- Active-standby, multi-region—works the same as active-active except one ring serves only as disaster recovery. This is useful if you need a low Recovery Point Objective (RPO) or Recovery Time Objective (RTO) but has an additional downside of high latency for eventual consistency writes.
When running Cassandra on AWS you have the choice of two different storage options: ephemeral storage, which is good for general purpose deployments, or EBS volumes, which are more flexible and good for read-heavy clusters. The instance type you use will depend on this storage but regardless of which you choose, you should avoid using burstable (T2) instances as they cannot give you acceptable performance.
With ephemeral storage, you will get the best performance from storage-optimized (I3) instances with which you can get up to 3.3M I/O Operations per Second (IOPS). This storage option works best for larger clusters since as a cluster gets smaller, node failure will impact performance more significantly. If you choose this option, it’s important to remember that ephemeral storage only exists as long as an instance is active. If a node fails, the data stored is gone so it’s important to frequently back up your data, which will require a custom solution using rsync or third-party integration.
With EBS volume storage, you will get the best performance from compute-optimized (C5) instances, which can provide up to 80K IOPS per instance if a RAID configuration is used. This storage option works best for small clusters with large amounts of data due to its higher resilience in comparison to ephemeral storage. With EBS volumes, data is easily backed up through snapshots which can be used to quickly generate new instances in the event of failure as they eliminate the need to recopy all but the most recent changes.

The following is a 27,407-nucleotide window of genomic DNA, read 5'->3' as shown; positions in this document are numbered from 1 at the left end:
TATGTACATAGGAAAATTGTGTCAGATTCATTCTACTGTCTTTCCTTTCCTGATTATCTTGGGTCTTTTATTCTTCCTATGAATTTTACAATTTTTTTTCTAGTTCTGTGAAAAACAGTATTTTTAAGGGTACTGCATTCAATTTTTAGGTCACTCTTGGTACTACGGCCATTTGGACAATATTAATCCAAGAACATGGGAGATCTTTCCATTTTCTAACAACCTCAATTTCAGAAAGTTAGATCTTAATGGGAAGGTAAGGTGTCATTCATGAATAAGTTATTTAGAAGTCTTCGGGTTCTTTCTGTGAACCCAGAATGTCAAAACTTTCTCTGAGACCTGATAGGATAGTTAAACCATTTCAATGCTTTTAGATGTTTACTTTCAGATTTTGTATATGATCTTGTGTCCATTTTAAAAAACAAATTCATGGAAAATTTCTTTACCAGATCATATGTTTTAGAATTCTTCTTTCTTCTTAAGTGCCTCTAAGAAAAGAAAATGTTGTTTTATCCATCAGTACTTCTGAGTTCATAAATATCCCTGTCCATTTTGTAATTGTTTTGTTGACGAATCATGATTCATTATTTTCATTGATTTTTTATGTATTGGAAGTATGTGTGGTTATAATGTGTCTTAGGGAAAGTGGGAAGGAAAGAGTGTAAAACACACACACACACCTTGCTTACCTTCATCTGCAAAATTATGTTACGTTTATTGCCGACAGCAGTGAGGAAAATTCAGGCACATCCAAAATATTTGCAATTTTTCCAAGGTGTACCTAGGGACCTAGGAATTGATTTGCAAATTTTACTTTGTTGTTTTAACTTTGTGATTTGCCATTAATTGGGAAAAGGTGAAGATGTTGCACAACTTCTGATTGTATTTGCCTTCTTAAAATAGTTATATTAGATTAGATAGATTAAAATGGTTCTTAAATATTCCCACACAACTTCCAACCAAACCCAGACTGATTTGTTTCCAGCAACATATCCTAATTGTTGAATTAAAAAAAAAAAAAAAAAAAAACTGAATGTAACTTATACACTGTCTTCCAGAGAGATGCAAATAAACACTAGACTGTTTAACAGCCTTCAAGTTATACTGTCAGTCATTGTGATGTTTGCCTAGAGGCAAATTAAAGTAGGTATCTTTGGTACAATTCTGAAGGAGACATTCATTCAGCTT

For Cassandra deployments, your maintenance actions should be scripted with AWS SDK, which can be used in combination with Lambda or activated manually.
When the time comes to horizontally scale your database, make sure to maintain a consistent factor so your data remains evenly distributed, for instance when scaling up double your instances and halve them when scaling down.
To modify your instances, such as when upgrading volumes or applying patches, you should make use of rolling upgrades, with one instance being swapped out at a time. This will help eliminate downtime and make it easier to fix your ring if an update goes wrong. When doing this, you can benefit from the use of a secondary elastic network interface, which allows you to assign the IP address of your replaced instance to your new one and eliminate the need to rebalance your ring.
To manage the security of your database, make use of AWS’ built-in encryption features. Both at-rest and in-transit encryption are available but note that at rest encryption will depend on your storage type. For EBS, you can just encrypt the volume whereas, for ephemeral, you will have to use an encrypted file system or a third-party solution.
Cassandra is a powerful tool that continues to see use and support despite its age, and one to which you might be loyal. If you are already using both Cassandra and AWS services, it makes sense that you might consider joining the two. Hopefully, this article gave you a better idea of what such an integration looks like and taught you some tips for how to integrate smoothly and efficiently, ensuring that you get the benefits of both Cassandra and AWS services with maximum flexibility.